- Elevation: 3,088 m (10,131 ft)
- Prominence: 2,745 m
- Ribu category: Sangat Tinggi
- Province: Jawa Timur (East Java)
- Google Earth: kml
- Other names: Argapura, Argopura, Argapuro
The Argopuro mountain complex offers one of the longest and most isolated treks in Java with incredible scenery to match. Above the agricultural land (corn, cassava, tobacco, coffee, cocoa), at about 1,200m, the track enters tall, often moss/lichen/epiphyte-covered, lower-montane forest. At higher altitudes (above about 1,800m), casuarina (Casuarina junghuhniana) dominates the upper-montane slopes; this specie is especially resistant to fires that are quite common. Extensive “button-grass” meadows occur in depressions. Edelweiss (Anaphalis javanica) occurs in the sub-alpine zone around 2,600m and above. Many local hikers spend 4-6 days making the traverse and the 3-day trip is about a short as you can realistically make it.
The ruins of an ancient Hindu temple on Rengganis peak, named after Princess Rengganis who supposedly built the temple possibly as early as the 12th century, make for a mystical experience. The highest peak is Argopuro (3,088m) adjacent to Rengganis (3,059m). The track passes by the beautiful, secluded Danau Taman Hidup (Living Garden Lake) (2,000m).
The Rengganis/Argopuro peaks can be approached from either the towns of Baderan to the north-east or Bremi to the west. The Baderan ascent is more gradual although longer. This description starts at Baderan and finishes at Bremi. Guides/porters can be arranged and permits obtained from the Forestry Office, Baderan (at the end of the asphalt road), for which copies of passport/ID are essential.
Day 1: The trek from the Baderan Forestry Office (770m) to an old Dutch airstrip (2,190m) is about 14 kms and takes about 8-9 hours. The track climbs steadily through agricultural land, Protected Forest and into the National Park. White, numbered, posts mark the track every one hundred metres, with zero being the edge of the Protected Forest. Villagers ride motorbikes up this track as far as the Protected Forest. Two unreliable water sources are at elevations of 1,830m and 2,165m (at post No. 19) before the trail leads up to a mini ‘puncak’ (near post No. 32 at 2,261m) before descending a hundred metres or so. The first large meadow reached (‘Alun-alun Kecil’ about post No. 40) offers an excellent lunch stop. Not long after this meadow is another, larger meadow known as Alun-alun Besar (at post No. 63). The trail then leads over a small bridge (post N0. 73) before leading for another 45 minutes and descending slightly to Cikasur (2,215m).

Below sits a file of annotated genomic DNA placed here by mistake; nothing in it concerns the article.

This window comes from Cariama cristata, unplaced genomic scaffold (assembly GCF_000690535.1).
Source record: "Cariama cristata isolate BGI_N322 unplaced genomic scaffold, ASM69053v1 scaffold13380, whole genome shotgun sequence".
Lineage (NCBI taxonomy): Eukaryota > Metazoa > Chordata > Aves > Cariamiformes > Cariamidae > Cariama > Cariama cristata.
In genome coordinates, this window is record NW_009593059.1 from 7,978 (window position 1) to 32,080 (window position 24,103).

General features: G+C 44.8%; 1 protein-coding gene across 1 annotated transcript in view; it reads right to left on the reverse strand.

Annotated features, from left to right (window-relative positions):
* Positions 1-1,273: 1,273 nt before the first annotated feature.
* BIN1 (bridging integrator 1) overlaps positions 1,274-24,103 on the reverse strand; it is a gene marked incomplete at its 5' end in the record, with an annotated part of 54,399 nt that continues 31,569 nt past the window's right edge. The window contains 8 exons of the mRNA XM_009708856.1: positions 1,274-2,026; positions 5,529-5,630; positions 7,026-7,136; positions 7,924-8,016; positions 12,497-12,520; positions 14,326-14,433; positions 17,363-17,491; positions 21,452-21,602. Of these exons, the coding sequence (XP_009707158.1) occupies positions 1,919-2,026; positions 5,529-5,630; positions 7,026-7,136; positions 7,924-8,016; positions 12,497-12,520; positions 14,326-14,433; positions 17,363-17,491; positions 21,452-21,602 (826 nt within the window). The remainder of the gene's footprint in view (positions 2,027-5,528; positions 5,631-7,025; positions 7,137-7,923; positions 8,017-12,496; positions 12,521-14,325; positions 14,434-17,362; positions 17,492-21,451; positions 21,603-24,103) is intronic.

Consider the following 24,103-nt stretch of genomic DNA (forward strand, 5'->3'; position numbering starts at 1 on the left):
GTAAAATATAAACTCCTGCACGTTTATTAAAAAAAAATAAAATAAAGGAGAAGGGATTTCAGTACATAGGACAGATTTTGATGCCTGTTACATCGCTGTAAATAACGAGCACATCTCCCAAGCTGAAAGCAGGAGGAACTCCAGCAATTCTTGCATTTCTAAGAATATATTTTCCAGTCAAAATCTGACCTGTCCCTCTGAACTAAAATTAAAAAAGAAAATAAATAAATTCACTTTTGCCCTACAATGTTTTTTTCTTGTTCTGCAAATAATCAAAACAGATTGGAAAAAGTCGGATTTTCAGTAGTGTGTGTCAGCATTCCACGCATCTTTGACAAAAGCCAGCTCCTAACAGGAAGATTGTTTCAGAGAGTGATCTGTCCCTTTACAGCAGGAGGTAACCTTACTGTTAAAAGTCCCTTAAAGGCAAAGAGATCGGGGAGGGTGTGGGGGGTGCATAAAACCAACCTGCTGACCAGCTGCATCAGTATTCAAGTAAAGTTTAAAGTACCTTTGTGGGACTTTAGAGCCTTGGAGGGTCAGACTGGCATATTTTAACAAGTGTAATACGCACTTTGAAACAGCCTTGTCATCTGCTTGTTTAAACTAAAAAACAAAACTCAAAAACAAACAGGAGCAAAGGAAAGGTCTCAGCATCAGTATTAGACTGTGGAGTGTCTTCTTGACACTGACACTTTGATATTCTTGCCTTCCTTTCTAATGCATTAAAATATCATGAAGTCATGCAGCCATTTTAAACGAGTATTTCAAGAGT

The Airstrip at Cikasur (post No. 92 – flowing water) lies on an extensive meadow where deer, pigs, peafowl, pheasants and jungle fowl are always heard and often seen. The Dutch administration apparently built this airstrip around 1919 for the visit of Dutch Royalty to promote conservation and management of the area; another report informs that it served to establish a ranch and meat factory. In 1943, the Dutch sabotaged the air strip to prevent its use by Japanese forces. There is a small shelter on the edge of the meadow and fresh water salad can be collected in the nearby stream (eaten raw or cooked).
Day 2: The trek from the Airstrip to Rengganis peak is about 13 kms and takes about 7-8 hours. The track continues up through casuarina forest interspersed with open meadows with some views eastwards to Gunung Raung, until descending into a valley with a small hut (Cisentor – flowing water, 2,445m) at post No. 142 (about 3 hours). The white markers abruptly end higher up in the forest at no. 150 for no apparent reason! The trail is a little vague at this point at it crosses a dry riverbed (‘sungai kering’, 2,650m) before leading up through Edelweiss. The area was badly affected by forest fires in September/October 2012 but it is hoped the area will have been rejuvenated before long. Water is available again in a small, hidden spring at Rawa Embik (rawa: marsh; embik: bleat of a goat, 2,755m) about 2 hours from Cisentor. From this point, no more sure water is available until Danau Taman Hidup or until reaching Bremi.